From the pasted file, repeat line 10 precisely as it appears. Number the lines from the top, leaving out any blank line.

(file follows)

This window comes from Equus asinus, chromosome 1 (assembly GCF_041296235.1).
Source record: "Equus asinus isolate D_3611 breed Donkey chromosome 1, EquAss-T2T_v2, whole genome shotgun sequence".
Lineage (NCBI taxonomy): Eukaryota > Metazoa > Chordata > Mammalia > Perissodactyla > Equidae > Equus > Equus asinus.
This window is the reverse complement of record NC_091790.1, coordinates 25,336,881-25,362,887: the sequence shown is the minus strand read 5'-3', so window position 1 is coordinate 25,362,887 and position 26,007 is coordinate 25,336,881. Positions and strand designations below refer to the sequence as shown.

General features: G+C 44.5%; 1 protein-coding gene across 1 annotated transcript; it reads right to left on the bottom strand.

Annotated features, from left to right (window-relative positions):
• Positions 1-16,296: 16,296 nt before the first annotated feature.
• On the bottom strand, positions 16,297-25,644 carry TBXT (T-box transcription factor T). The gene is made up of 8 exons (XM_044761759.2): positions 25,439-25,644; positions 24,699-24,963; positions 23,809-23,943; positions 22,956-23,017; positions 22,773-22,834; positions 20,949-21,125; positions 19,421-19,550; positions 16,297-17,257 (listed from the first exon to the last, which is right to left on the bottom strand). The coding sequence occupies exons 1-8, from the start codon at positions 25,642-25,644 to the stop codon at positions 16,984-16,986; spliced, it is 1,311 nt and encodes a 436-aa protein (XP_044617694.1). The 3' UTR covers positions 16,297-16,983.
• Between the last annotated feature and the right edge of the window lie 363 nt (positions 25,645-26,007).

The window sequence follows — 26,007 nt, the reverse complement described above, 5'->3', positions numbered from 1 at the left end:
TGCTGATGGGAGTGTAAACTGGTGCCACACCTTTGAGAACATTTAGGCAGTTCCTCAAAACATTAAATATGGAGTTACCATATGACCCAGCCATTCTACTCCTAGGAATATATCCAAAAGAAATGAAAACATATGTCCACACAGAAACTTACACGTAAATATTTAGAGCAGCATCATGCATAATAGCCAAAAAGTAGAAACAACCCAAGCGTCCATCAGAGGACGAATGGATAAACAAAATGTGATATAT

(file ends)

The window sequence follows — 26,007 nt, the reverse complement described above, 5'->3', positions numbered from 1 at the left end: